The three-term senator, who cited extreme partisanship when announcing she wouldn’t seek reelection last year, said, "We are a representative democracy, and we get the government we demand, and if we value and insist on bipartisanship, we will get it." 

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She added, "I want people to know their voices do make a difference."

When asked by The Hill which lawmakers she would consider examples of politicians who embody a commitment to bipartisanship, she named Maine Sens. Susan CollinsSusan Margaret CollinsDemocrats search for 51st net neutrality vote Overnight Tech: States sue FCC over net neutrality repeal | Senate Dems reach 50 votes on measure to override repeal | Dems press Apple on phone slowdowns, kids' health | New Android malware found Overnight Regulation: Dems claim 50 votes in Senate to block net neutrality repeal | Consumer bureau takes first step to revising payday lending rule | Trump wants to loosen rules on bank loans | Pentagon, FDA to speed up military drug approvals MORE (R) and Angus KingAngus Stanley KingMcConnell to Dems: Don't hold government 'hostage' over DACA Overnight Regulation: Regulators kill Perry plan to help coal, nuke plants | Senate Dems to force net neutrality vote | Maine senators oppose offshore drilling plan | SEC halts trading in digital currency firm Maine senators oppose Trump's offshore drilling plans MORE (I), as well as Mark WarnerMark Robert WarnerNSA spying program overcomes key Senate hurdle Dem lawmaker wants briefing on major chip vulnerabilities Week ahead: Tech giants to testify on extremist content MORE (D-Va.), and Lisa MurkowskiLisa Ann MurkowskiSessions torched by lawmakers for marijuana move Calif. Republican attacks Sessions over marijuana policy Trump's executive order on minerals will boost national defense MORE (R-Alaska).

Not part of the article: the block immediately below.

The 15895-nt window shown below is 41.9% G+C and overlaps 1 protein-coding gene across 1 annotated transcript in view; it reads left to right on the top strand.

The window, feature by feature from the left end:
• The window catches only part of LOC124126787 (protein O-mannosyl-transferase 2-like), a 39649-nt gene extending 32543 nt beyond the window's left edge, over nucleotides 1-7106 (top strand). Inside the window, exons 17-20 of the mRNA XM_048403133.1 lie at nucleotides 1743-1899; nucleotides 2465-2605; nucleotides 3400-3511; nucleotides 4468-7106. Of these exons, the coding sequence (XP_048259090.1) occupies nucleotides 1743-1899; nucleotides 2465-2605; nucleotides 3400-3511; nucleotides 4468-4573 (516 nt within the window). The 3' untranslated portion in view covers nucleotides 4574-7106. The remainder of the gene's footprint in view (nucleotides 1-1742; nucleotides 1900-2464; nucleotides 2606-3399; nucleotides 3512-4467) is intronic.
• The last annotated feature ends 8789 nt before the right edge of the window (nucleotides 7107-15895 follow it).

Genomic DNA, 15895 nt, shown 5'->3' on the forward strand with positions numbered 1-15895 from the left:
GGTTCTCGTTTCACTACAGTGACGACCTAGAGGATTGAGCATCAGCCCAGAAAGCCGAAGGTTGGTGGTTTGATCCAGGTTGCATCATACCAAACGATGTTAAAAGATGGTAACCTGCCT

A bevy of former Capitol regulars were eyed at the book party, including former Sens. Trent Lott (R-Miss.), Byron Dorgan (D-N.D.), Blanche Lincoln (D-Ark.), and former Reps. Connie Morella (R-Md.) and Mike Castle (R-Del.).  

"We have a lot of former members and some current members who believe that compromise is not a bad word — it is in fact how things get done," Morella told The Hill.  Morella is now the President of the Association of Former Members of Congress. Snowe sits on the board of the association.

Former Mississippi Gov. and Republican National Committee (RNC) Chair Haley Barbour was also spotted at the event. Barbour co-chairs the Bipartisan Policy Center's Immigration Task Force.  

"The eight years I was governor of Mississippi, we had a Democratic majority in the House every day, a Democratic majority in the Senate seven years out of eight — to pass anything I had to get Democratic votes," said Barbour.  

"I'm very accustomed to working in a bipartisan way — that's what I had to do to get things done in Mississippi, and at the end of the day, what you're paid for is getting things done."